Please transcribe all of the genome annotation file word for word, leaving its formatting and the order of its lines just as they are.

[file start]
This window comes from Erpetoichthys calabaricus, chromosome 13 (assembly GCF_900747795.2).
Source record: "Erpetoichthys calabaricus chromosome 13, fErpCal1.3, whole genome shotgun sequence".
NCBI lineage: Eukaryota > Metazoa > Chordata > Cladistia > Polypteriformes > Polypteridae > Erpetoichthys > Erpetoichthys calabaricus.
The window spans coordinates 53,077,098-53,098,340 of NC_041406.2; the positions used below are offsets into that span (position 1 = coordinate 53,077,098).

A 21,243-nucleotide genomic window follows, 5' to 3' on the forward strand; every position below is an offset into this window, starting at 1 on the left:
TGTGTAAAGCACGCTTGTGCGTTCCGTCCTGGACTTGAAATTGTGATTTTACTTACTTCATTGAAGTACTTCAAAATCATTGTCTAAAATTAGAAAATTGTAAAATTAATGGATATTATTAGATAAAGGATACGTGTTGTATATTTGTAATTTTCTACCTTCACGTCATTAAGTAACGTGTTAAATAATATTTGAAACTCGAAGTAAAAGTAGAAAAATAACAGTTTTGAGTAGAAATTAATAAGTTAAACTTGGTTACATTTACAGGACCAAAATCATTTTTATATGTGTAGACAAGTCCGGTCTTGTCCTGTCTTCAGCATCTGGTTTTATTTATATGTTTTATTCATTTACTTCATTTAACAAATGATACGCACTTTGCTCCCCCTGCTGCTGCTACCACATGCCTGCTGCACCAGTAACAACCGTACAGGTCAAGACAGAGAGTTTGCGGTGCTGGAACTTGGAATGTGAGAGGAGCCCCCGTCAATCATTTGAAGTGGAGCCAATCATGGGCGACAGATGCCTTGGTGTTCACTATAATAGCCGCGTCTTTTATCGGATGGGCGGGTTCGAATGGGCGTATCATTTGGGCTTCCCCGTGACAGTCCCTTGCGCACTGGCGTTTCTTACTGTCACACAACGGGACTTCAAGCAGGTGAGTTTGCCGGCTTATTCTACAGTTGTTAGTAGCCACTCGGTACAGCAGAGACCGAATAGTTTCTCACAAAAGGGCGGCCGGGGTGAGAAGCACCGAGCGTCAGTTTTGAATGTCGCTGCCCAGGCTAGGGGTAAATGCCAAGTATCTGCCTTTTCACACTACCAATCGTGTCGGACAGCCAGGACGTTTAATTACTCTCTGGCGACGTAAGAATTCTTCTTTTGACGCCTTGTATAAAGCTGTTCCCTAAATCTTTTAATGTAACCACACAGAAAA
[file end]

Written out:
This window comes from Erpetoichthys calabaricus, chromosome 13 (assembly GCF_900747795.2).
Source record: "Erpetoichthys calabaricus chromosome 13, fErpCal1.3, whole genome shotgun sequence".
NCBI lineage: Eukaryota > Metazoa > Chordata > Cladistia > Polypteriformes > Polypteridae > Erpetoichthys > Erpetoichthys calabaricus.
The window spans coordinates 53,077,098-53,098,340 of NC_041406.2; the positions used below are offsets into that span (position 1 = coordinate 53,077,098).

A 21,243-nucleotide genomic window follows, 5' to 3' on the forward strand; every position below is an offset into this window, starting at 1 on the left:
TGTGTAAAGCACGCTTGTGCGTTCCGTCCTGGACTTGAAATTGTGATTTTACTTACTTCATTGAAGTACTTCAAAATCATTGTCTAAAATTAGAAAATTGTAAAATTAATGGATATTATTAGATAAAGGATACGTGTTGTATATTTGTAATTTTCTACCTTCACGTCATTAAGTAACGTGTTAAATAATATTTGAAACTCGAAGTAAAAGTAGAAAAATAACAGTTTTGAGTAGAAATTAATAAGTTAAACTTGGTTACATTTACAGGACCAAAATCATTTTTATATGTGTAGACAAGTCCGGTCTTGTCCTGTCTTCAGCATCTGGTTTTATTTATATGTTTTATTCATTTACTTCATTTAACAAATGATACGCACTTTGCTCCCCCTGCTGCTGCTACCACATGCCTGCTGCACCAGTAACAACCGTACAGGTCAAGACAGAGAGTTTGCGGTGCTGGAACTTGGAATGTGAGAGGAGCCCCCGTCAATCATTTGAAGTGGAGCCAATCATGGGCGACAGATGCCTTGGTGTTCACTATAATAGCCGCGTCTTTTATCGGATGGGCGGGTTCGAATGGGCGTATCATTTGGGCTTCCCCGTGACAGTCCCTTGCGCACTGGCGTTTCTTACTGTCACACAACGGGACTTCAAGCAGGTGAGTTTGCCGGCTTATTCTACAGTTGTTAGTAGCCACTCGGTACAGCAGAGACCGAATAGTTTCTCACAAAAGGGCGGCCGGGGTGAGAAGCACCGAGCGTCAGTTTTGAATGTCGCTGCCCAGGCTAGGGGTAAATGCCAAGTATCTGCCTTTTCACACTACCAATCGTGTCGGACAGCCAGGACGTTTAATTACTCTCTGGCGACGTAAGAATTCTTCTTTTGACGCCTTGTATAAAGCTGTTCCCTAAATCTTTTAATGTAACCACACAGAAAA